Apparently, I am not the only one who has panicked over this realization. In fact, Sarah herself panicked when it was time to attend her high school reunion. She decided not to go because she was the only one in her class not married and the only one of a few who did not have children. She was so embarrassed, that she skipped it. After receiving calls from her classmates asking why she did not attend, she realized that she was being hypocritical. You see, Sarah in a licensed therapist specializing in relational dynamics. She was seeing patients with similar issues – panicking about their age and the impact it had on their lives. How could she give them advice to “not worry” when she herself was having her own dilemmas? And the idea of Fortytude was born.
What’s amazing about Fortytude is how Sarah built the content. First, she found only four books that spoke about “aging,” but they were all depressing, so she knew she herself had to find the answer to growing older gracefully. She went around the country to urban and suburban communities interviewing hundreds of women to understand their dilemma with turning forty or being in their forties. To help the women open up and have a good dialogue about this, she gave each of them a list of 20 values, asking them to circle their top five. What she uncovered was magical. Whether she spoke to a woman who lived in a city, the suburbs, or the country, they had the same top five values!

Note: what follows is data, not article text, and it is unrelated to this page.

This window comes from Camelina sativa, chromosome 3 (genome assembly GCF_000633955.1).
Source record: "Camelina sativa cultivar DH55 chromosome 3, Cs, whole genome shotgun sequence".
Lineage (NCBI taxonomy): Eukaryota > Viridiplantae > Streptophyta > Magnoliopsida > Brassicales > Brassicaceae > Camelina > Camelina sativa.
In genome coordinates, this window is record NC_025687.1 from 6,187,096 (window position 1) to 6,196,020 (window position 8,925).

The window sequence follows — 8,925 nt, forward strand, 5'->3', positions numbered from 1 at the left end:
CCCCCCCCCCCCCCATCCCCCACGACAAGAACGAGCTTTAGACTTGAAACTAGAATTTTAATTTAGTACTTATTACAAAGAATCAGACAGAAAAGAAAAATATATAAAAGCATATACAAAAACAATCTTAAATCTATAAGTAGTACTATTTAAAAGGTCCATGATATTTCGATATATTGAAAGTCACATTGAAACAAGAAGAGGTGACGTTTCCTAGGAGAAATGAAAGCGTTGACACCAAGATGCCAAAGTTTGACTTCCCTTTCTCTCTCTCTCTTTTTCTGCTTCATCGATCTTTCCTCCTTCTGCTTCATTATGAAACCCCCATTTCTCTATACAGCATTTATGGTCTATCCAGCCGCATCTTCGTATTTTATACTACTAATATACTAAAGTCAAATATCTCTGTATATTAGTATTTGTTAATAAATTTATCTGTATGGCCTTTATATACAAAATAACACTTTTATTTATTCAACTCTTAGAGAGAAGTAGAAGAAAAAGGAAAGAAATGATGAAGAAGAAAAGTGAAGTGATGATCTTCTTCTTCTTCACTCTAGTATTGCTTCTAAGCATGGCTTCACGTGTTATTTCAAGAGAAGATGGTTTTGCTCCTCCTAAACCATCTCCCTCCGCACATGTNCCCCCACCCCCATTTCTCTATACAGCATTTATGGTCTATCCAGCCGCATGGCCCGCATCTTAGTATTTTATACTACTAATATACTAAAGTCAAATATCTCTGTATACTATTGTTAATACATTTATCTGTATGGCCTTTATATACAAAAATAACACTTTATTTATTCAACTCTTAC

Sarah used these values to help create what what now know as Fortytude. I equate the book to be about how you live your life in your forties, or at any age, is all about your attitude. She speaks about each of the values in the book and found women around the country from all walks of life who exemplify each of the values, and she writes about each of their inspiring stories. Some of their stories appear on her website via video, which you can access by clicking here.
The five values these women said they use to define their authentic self are grace, connectedness, accomplishment, adventure, and spirituality. You may now ask, “What do these mean?” While Sarah provides stories and examples of what they each could mean, she was smart to point out that we each must define these values for ourselves. One of the audience members asked, “What do you mean by authentic self?” Sarah gave an example of hearing her mother’s voice when she was deciding whether to go on a second date with a man. Sarah’s voice and her mother’s voice differed, but her authentic self is based on what her own voice said.
I invite each of you to check out Sarah’s book. She is an incredible person, and I am so happy to have met her. I can promise you that one of our Second Tuesday topics will be to discuss what these five values mean to us. I think it will make for a great bonding and inspirational experience. I hope you do the same with your girlfriends.
Let’s go be our authentic selves and have a positive attitude about who we are, regardless of our age!